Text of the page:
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Quincentenary of István Werbőczy Tripartitum - Miniature Sheet

Miniature Sheet
GBP £3.60
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Technical details
  • 04.07.2014
  • György Kara
  • ANY Security Printing Company
  • 30 x 40 mm, minisheet: 91 x 116 mm
  • 330 HUF
Thematics
About Quincentenary of István Werbőczy Tripartitum

Magyar Posta is marking the quincentenary of the Tripartitum by issuing a commemorative miniature sheet containing four stamps. The compilation of the three-part book of the Kingdom of Hungary’s customary law was commenced in 1504 by István Werbőczy, who was later elevated from lord chief justice to palatine, and was completed in 1514. The stamps show the cover page of the translation of the Tripartitum, published in Debrecen in 1565. The stamp was designed by the graphic artist György Kara and produced by the ANY Security Printing Company. The new issue will be available at large post offices and Filaposta in Hungary from 4 July, but may also be purchased from Magyar Posta’s online store.

In the 15th century feudal fragmentation and attempts to centralise appeared in the field of the law-making. The sources of the law used in charters were unclear and different legal rules were applied in different cities. Following German, Czech and Polish precedents, the need for a unified code of laws became apparent in Hungary as well. Lord Chief Justice István Werbőczy was appointed to complete this task by Vladislaus II of Hungary. The diet of 1514 approved the Tripartitum, which also received the king’s assent, but the magnates on the royal council did not want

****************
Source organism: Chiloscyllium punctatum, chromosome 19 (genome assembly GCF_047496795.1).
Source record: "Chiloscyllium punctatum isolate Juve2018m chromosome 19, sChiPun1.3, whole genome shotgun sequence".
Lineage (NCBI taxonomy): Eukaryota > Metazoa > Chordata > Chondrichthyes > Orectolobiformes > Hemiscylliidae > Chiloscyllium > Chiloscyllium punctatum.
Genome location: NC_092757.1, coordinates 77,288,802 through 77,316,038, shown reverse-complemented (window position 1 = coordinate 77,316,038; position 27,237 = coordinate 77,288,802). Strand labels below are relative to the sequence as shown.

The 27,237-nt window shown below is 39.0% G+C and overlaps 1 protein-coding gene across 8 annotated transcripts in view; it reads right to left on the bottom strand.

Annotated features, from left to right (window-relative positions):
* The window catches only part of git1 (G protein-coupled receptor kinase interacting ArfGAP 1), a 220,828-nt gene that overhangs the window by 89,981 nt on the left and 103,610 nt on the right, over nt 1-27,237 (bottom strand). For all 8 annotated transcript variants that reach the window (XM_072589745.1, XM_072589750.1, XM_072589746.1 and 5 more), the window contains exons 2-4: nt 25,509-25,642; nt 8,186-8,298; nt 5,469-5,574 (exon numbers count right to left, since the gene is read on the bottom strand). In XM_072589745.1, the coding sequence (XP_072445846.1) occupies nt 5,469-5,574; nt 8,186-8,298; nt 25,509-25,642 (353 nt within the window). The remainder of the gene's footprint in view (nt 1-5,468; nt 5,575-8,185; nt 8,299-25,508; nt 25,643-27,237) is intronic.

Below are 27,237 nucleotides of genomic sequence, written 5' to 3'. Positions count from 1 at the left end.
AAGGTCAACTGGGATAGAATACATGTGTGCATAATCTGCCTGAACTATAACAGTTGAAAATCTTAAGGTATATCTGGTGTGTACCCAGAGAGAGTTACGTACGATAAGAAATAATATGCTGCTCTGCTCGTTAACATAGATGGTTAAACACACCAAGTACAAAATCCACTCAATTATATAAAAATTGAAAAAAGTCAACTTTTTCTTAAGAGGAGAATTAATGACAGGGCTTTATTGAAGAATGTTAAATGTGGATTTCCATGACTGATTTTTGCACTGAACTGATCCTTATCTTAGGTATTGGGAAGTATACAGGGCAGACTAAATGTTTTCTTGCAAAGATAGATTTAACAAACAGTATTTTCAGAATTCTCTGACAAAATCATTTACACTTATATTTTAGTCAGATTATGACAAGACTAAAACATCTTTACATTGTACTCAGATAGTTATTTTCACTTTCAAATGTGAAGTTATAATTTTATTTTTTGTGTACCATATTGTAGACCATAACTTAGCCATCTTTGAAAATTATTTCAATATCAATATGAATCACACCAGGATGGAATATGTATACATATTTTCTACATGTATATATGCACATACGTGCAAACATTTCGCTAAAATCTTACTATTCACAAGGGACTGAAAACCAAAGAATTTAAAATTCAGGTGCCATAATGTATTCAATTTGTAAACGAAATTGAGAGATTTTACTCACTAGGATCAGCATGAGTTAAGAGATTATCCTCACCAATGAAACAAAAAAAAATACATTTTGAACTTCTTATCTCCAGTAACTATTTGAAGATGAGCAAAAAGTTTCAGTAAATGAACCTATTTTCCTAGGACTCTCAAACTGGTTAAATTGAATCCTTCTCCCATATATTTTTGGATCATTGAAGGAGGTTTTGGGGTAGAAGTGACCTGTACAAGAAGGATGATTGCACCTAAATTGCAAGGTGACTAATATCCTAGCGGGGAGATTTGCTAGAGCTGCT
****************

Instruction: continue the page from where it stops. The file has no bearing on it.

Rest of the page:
the lesser nobility to be involved in government and for this reason obstructed its promulgation and introduction. A few years later, Werbőczy printed his opus at his own expense in Vienna and had copies sent to the counties, where the courts began to use it. The Tripartitum was the definitive collection of the customary law of Hungary and remained in use until as late as 1848. Certain sections were still in effect until the end of World War II. The work is divided into a prologue (Prologus) and three parts (Partes). Each part is subdivided into chapters (tituli). The four cardinal liberties of the nobles, which constitute the fundamental law of the basic rights of the nobility, the renowned “Partis primae titulus nonus”, are in the first part. The Tripartitum was first translated from Latin to Hungarian by Balázs Weres in 1566. (Source: hu.wikipedia.org)